How to Hire a Virtual Tour Service by Christine Amsden
copyright 2013, Christine Amsden Why should I plan a virtual book tour for my book?
I’ll start with the easiest question to answer… You should plan a virtual book tour for your book because the Internet is how books are sold. Even if people end up going to a brick and mortar store (and most don’t bother), they find out about books online. Readers are on social media. They’re on Goodreads. They visit their favorite review blogs.
In-person appearances have their place, but they tend to be more effective once you’ve developed a name and reputation. Or if you have some kind of expertise that makes you attractive to those seeking public speakers. The most effective in-person events are only peripherally about your book. Book signings, unless you have a following, are more of a direct public appeal to whoever happens to be in the bookstore that day. Maybe you’re a good salesman and you even manage to sell a few copies. I sold an average of six books every time I did a two-hour book signing event during a high-traffic time. The trouble was, each of those sales was stand-alone. It didn’t grow my brand or the book’s brand.
Books are most commonly sold by word of mouth. The key is to get the right words into the right mouths. Random customer in a bookstore may buy your book, but is unlikely to be the person to influence twenty other sales. So who is?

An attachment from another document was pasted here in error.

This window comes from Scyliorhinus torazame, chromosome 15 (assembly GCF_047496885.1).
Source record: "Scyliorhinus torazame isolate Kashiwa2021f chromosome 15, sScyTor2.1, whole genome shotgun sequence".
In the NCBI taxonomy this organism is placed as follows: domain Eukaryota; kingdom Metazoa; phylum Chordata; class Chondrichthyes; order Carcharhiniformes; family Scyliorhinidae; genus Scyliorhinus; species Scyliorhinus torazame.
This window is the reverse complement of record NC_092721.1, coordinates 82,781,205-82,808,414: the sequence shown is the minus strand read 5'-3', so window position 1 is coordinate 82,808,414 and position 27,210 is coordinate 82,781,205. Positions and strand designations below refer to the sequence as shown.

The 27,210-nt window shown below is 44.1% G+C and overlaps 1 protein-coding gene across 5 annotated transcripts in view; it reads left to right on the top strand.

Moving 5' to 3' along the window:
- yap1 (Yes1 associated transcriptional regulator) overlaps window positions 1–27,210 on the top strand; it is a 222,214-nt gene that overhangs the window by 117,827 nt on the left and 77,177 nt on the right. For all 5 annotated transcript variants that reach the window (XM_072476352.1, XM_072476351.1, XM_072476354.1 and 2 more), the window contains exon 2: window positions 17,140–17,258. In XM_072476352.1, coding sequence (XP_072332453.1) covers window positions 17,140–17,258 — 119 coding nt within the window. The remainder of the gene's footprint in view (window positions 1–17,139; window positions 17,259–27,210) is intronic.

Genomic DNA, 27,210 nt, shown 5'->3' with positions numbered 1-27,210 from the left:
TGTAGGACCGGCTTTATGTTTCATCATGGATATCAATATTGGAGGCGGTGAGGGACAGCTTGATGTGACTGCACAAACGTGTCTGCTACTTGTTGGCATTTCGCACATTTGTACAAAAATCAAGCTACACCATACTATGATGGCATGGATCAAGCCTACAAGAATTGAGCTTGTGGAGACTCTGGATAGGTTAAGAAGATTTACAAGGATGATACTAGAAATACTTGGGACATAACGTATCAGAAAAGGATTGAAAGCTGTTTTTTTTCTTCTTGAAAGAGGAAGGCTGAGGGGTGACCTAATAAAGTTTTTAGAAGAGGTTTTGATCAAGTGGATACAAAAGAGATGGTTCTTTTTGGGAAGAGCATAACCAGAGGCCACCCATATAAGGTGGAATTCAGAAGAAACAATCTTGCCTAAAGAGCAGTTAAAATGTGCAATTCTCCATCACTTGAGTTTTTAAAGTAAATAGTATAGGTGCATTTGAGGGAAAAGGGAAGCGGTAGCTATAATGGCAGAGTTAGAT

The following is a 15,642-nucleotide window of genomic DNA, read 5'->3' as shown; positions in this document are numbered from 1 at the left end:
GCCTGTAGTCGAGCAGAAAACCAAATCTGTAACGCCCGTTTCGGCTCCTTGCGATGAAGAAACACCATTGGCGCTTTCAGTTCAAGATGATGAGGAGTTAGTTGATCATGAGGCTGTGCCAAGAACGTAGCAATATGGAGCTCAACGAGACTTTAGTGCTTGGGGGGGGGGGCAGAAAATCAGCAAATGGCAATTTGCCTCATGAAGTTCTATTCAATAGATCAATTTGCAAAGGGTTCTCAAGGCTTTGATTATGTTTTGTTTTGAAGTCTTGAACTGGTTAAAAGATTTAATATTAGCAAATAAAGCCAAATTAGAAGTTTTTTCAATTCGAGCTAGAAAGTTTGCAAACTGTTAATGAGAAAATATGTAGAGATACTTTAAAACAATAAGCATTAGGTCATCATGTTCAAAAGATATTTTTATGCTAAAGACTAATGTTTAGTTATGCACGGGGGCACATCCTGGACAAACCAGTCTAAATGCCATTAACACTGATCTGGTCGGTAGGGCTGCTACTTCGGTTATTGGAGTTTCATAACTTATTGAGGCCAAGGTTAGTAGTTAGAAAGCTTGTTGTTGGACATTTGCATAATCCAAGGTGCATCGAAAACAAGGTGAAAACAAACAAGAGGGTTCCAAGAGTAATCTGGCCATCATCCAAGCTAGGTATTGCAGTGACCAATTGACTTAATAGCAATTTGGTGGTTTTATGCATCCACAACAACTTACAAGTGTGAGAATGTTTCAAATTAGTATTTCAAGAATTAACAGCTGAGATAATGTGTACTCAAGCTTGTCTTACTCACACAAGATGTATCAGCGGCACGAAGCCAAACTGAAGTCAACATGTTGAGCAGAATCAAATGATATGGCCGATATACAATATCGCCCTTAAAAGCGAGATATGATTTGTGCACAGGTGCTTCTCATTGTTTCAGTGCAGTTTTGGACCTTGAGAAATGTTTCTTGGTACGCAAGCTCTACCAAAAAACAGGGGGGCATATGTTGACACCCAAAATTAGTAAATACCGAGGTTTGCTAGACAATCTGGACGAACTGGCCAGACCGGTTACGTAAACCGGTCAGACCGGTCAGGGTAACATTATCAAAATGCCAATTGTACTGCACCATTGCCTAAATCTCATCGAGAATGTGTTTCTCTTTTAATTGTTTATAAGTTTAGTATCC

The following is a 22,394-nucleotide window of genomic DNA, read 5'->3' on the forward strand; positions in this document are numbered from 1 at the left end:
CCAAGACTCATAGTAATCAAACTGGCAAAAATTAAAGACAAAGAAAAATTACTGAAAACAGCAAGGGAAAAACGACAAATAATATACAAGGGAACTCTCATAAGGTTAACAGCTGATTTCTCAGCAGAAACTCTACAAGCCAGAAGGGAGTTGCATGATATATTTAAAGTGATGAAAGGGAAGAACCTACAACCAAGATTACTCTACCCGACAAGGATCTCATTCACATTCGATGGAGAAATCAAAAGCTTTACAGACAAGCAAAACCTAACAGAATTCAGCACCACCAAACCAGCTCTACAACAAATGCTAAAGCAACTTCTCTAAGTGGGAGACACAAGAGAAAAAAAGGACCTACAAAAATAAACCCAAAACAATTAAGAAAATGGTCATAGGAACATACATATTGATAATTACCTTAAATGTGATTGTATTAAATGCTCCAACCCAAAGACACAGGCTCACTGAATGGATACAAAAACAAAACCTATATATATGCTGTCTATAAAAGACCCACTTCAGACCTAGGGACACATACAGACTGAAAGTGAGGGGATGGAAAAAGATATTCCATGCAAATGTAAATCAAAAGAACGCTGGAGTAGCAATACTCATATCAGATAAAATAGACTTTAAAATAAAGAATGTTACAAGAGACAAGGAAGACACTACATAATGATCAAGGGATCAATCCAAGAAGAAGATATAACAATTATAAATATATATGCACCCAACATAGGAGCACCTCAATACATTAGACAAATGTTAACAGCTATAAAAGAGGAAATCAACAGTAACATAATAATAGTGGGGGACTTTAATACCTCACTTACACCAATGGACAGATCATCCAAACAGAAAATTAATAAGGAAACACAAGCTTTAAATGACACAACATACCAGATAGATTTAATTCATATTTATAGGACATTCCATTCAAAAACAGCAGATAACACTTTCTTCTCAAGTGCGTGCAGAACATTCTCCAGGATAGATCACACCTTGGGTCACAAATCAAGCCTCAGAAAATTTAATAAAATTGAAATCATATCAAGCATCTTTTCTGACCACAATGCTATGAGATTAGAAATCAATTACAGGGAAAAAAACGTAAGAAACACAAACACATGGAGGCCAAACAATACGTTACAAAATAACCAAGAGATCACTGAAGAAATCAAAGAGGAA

Thanks to the Internet, anyone can review books these days and many of them do. I’m a book reviewer myself, currently in the top 1% of reviewers on Goodreads. I have hundreds of followers so when I recommend a book, I usually see at least a few people clicking “to read.” And it is just as easy as that on sites like Goodreads – that looks good, I’ll list it “to read.” Getting them to actually buy the book is the next step. Often people need to see the same book from several different sources before they take the real plunge.
Big reviewers such as the New York Times and Publisher’s Weekly still have a solid place in the book world, but mainly that place is to establish credibility. With millions of self-published books coming out every year, there are more books released in a day than many will read in a lifetime. The fact that a “big name” reviewer gave a book the time of day lends some legitimacy to it that can definitely help. It helped me a ton to get a Publisher’s Weekly review for Cassie Scot, which is why I proudly quote it on the front page of my website. But Publisher’s Weekly was only the first step. And thanks to a widespread network of reviewers on the Internet, if that step had never come about, it wouldn’t have been game over.
The Internet sells books. Social media sells books. Book bloggers sell books.
So why should you plan a virtual book tour? Because you want to sell books.
Can’t I just plan a tour myself?
I don’t know, can you? You can certainly try. It never hurts to approach bloggers personally, especially if you have any kind of relationship with that blogger.